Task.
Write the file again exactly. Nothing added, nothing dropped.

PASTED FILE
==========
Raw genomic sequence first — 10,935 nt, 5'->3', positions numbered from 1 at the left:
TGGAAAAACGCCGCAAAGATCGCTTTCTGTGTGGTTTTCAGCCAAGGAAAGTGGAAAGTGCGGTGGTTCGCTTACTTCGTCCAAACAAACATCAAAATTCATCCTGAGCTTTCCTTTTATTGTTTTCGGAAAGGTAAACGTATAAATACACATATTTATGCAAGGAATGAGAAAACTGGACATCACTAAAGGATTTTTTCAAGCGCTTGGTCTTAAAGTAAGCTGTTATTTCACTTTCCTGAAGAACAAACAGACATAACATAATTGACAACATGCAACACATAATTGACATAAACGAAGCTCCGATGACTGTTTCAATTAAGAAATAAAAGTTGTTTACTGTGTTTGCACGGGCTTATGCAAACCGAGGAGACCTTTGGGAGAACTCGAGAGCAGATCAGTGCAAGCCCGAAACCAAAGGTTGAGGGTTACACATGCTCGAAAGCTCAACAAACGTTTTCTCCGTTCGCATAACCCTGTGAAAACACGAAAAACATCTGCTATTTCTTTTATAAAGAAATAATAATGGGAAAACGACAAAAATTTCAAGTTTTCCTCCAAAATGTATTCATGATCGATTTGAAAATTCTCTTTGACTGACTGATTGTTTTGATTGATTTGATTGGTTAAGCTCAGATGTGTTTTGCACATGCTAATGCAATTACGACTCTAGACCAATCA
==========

Raw genomic sequence first — 10,935 nt, 5'->3', positions numbered from 1 at the left:
TGGAAAAACGCCGCAAAGATCGCTTTCTGTGTGGTTTTCAGCCAAGGAAAGTGGAAAGTGCGGTGGTTCGCTTACTTCGTCCAAACAAACATCAAAATTCATCCTGAGCTTTCCTTTTATTGTTTTCGGAAAGGTAAACGTATAAATACACATATTTATGCAAGGAATGAGAAAACTGGACATCACTAAAGGATTTTTTCAAGCGCTTGGTCTTAAAGTAAGCTGTTATTTCACTTTCCTGAAGAACAAACAGACATAACATAATTGACAACATGCAACACATAATTGACATAAACGAAGCTCCGATGACTGTTTCAATTAAGAAATAAAAGTTGTTTACTGTGTTTGCACGGGCTTATGCAAACCGAGGAGACCTTTGGGAGAACTCGAGAGCAGATCAGTGCAAGCCCGAAACCAAAGGTTGAGGGTTACACATGCTCGAAAGCTCAACAAACGTTTTCTCCGTTCGCATAACCCTGTGAAAACACGAAAAACATCTGCTATTTCTTTTATAAAGAAATAATAATGGGAAAACGACAAAAATTTCAAGTTTTCCTCCAAAATGTATTCATGATCGATTTGAAAATTCTCTTTGACTGACTGATTGTTTTGATTGATTTGATTGGTTAAGCTCAGATGTGTTTTGCACATGCTAATGCAATTACGACTCTAGACCAATCA